Modibo Maïga arrived from Sochaux in July of this year. At the time of his arrival, it was clear that Sam Allardyce was trying to build a squad that was good enough to endure the difficulties of the Premier League on a weekly basis. He is now 25-years-old, which should mean that he is a player still learning his trade but with solid foundations.
This is the first time Maïga has played in England and, as we all know, the Premier League is one of the most difficult leagues in the world to adjust to, so I’m not going to say that he should be an instant hit, but so far he has had a mixed start to his West Ham career.
As clichéd as this sounds, I wasn’t paying too much attention to the stupidly named Capital One Cup this year because I was more bothered about the league fixtures and results, so poor Modibo slipped off my radar a bit when he scored for us against Crewe Alexandra in the League Cup.
I was pleased to hear that he’d scored, and although I probably did watch the six seconds of highlights on the BBC, I can’t remember the goal and I can’t even find it on YouTube for research purposes. The same goes for his second goal for us against Wigan. But anyway, he got off the mark very quickly, which is always a good sign.
He was playing at Sochaux as a striker, which is why in the 10/11 season he scored a decent 15 goals, but he only managed nine in 11/12 in Ligue 1. It sounds as though he had a rocky last season in France, supposedly not wanting to play for his club any more, but instead wishing to join Newcastle. There were reports that he would get his wish in January 2012 however he reportedly failed a medical. This led to a falling out with staff and fans at Sochaux, so he has obviously a little bit of a temperamental man, but we never seem to shy away from those, do we?
Unfortunately for him, we have a selection of strikers to choose from now. It’s commonly known as a great problem for a manager to have, but of course, you have to be able to keep everyone happy. Andy Carroll has been taking the main forward role since his arrival, but with Ricardo Vaz Te sidelined after dislocating his shoulder, Maïga might have fancied his chances to strike up a partnership with Carroll. The frustration of not starting games has possibly been worsened by Allardyce’s choice to play Maïga on the wing, as he hasn’t looked 100pc comfortable in such a role this season.
His goal against Southampton was a sight for sore eyes. It was a sign of the quality striker he can be. This led to calls for the chant “super, super Modibo, super Modibo Maïga” to be sung for the following fixture at Wigan. I don’t know if it didn’t take off purely for it’s tongue-twisting nature, or if actually we needed to see a bit more. Against Wigan he showed flashes of what he is capable of with his feet, but the game as a whole was a bit of a writeoff, so anything would have shone that day.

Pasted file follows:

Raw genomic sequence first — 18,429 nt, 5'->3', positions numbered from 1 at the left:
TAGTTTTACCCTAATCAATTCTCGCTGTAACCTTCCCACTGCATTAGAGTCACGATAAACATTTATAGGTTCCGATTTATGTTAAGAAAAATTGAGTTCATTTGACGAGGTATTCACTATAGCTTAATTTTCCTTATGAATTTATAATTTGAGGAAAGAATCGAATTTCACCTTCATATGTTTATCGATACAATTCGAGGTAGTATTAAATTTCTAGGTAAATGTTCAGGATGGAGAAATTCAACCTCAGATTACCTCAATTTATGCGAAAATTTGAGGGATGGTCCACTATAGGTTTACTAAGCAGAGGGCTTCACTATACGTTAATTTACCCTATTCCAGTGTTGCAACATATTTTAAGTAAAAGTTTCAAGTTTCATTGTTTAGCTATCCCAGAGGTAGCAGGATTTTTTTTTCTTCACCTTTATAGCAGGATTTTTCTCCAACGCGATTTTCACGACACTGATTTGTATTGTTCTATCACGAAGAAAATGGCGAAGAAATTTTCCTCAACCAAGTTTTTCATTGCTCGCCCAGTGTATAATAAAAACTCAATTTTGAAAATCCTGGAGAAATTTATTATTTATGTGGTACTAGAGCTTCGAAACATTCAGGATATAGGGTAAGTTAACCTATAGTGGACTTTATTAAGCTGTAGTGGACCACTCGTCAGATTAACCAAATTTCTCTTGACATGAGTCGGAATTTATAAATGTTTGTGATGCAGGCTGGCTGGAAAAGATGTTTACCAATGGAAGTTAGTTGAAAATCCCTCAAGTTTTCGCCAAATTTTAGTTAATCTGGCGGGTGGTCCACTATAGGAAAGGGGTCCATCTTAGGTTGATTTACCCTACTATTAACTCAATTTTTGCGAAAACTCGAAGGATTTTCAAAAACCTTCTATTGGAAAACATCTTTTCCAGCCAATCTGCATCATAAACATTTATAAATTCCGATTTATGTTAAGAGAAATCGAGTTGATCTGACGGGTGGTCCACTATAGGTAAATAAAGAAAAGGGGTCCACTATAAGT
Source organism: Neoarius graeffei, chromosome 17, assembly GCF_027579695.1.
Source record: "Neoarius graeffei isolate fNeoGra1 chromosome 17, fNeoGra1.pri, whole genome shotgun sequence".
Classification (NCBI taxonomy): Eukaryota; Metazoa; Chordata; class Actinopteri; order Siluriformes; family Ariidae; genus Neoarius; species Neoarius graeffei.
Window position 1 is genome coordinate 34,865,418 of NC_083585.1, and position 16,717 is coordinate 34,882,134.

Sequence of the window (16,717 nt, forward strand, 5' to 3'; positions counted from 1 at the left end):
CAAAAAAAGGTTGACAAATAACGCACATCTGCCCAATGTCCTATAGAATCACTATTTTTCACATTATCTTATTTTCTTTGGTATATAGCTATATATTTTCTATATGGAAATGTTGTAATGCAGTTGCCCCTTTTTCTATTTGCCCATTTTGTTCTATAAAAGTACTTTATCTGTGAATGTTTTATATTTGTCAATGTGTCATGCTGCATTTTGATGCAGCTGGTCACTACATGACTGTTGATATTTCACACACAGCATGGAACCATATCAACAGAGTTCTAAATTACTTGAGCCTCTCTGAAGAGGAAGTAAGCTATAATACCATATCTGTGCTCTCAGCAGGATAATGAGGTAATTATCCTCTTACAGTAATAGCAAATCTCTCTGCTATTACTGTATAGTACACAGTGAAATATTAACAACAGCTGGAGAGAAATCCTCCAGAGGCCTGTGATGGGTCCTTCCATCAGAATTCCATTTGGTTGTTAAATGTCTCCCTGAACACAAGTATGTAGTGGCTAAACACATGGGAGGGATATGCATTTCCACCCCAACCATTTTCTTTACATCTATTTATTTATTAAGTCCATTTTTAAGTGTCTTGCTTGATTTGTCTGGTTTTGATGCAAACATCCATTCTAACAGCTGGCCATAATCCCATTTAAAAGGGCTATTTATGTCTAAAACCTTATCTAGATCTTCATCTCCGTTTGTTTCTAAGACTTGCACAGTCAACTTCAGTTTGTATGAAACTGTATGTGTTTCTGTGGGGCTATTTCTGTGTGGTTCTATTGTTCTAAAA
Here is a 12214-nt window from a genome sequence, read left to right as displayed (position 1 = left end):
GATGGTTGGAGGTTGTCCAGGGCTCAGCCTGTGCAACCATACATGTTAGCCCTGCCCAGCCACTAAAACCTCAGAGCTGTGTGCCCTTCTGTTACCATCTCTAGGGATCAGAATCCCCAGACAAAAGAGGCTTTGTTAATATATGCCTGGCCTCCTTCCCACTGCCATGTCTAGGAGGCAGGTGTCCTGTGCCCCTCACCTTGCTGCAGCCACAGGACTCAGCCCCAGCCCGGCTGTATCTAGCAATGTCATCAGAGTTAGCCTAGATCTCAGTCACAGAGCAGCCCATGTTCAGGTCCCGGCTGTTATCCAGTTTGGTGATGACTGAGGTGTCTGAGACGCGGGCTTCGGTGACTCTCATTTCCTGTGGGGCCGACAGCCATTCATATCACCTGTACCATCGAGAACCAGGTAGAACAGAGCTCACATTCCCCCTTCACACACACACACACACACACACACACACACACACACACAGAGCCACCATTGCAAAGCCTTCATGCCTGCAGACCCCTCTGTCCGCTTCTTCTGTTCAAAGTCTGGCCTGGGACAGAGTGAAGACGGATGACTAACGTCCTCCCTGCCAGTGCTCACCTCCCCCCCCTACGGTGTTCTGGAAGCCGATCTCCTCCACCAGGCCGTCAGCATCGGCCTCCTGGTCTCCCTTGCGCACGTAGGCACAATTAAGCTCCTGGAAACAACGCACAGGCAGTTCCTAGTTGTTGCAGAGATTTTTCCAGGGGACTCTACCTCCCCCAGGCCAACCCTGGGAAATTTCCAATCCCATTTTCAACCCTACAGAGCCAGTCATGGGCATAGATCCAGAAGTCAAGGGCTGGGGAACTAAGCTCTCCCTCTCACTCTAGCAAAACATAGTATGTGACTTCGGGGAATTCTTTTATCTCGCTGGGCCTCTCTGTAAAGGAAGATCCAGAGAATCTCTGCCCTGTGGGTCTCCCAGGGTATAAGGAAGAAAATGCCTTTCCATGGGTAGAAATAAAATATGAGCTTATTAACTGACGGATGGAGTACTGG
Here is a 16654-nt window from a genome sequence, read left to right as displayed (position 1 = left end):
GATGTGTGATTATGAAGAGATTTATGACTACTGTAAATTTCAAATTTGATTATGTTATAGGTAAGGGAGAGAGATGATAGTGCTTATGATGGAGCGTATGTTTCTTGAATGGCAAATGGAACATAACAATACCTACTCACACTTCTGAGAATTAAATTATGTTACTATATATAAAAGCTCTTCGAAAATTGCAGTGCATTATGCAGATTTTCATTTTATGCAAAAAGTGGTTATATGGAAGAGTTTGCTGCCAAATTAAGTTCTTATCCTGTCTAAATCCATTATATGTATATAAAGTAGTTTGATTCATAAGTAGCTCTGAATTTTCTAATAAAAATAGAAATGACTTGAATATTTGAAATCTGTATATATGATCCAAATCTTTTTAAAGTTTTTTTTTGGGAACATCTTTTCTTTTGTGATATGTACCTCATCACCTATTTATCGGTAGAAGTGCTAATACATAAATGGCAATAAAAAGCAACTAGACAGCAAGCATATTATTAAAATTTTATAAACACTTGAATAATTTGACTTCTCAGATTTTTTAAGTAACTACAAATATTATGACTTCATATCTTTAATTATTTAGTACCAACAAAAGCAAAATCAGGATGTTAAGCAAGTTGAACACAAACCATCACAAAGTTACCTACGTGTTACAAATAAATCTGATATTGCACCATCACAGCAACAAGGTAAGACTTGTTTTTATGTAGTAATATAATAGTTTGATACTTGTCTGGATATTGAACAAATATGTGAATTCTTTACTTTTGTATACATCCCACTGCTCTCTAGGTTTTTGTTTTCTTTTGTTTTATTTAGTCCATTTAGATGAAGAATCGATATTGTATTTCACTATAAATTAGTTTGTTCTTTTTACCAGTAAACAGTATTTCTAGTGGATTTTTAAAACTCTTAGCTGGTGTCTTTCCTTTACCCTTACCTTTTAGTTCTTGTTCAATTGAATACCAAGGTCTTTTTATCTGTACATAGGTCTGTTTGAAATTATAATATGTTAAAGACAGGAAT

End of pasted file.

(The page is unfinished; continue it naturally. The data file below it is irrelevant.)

Against Newcastle I saw signs of selfish play. Several times he took the ball well, made a few magical moves with his feet and then just didn’t know when to stop. I can recall a couple of times he dribbled beautifully into the box but kept going long enough for a Newcastle defender to reclaim the ball. That or he just ran out of room to carry on, and couldn’t get a cross in to Carroll or Nolan. Maybe he was over keen to prove himself as a goal-scorer, but it just didn’t happen for him on the day.
He was offered a rare start at Upton Park when we hosted Stoke. I thought he might have been given a bit of a talking to after the Newcastle display because when we played Stoke, he showed more of his passing a movement skill, which was pleasing on the eye. He can be counted in the many players that night that didn’t do anything wrong. However, things took a turn for the worst at White Hart Lane for Maïga. Watching Matt Jarvis pull his shirt on from the bench made me almost hope that someone was carrying a bit of a knock, because there is only one word for a 30th minute switch and that is “embarrassing”.
It was the moment when Allardyce clearly noticed that Jarvis is just a better wing player than Maïga. It’s fair to say that we bought Jarvis for the purpose of playing on the wing and swinging in crosses, but I just would have liked to have seen Maïga get to 45 minutes, more for his dignity than anything else. So what does this mean for the future appearances of Maïga? I’d like to think that now Jarvis has returned from a few little injuries, he can provide the consistency we need and Maïga can maybe provide support to Andy Carroll. It’s just hard to see where he will fit in.
Allardyce obviously prefers to have Carroll supported by Nolan and Noble, and then on the occasions that another striker has been needed, Carlton Cole seems to be the choice. January also throws up the annual selection problems that the Africa Cup of Nations competition brings. Maïga will be representing Mali at the 2013 cup after scoring three goals in the qualification rounds to help them through to the finals. While this is a great honour for him, it doesn’t help continuity in the squad and he might find it hard to break into the starting line up on his return.
There is no doubting that this man has style, pace and raw talent. He just needs to know that he’s wanted and I think that he needs to know where his position will be. At the moment he seems to be a bit of a stand in, and we don’t want him to be another one that gets away to move on to bigger and better things.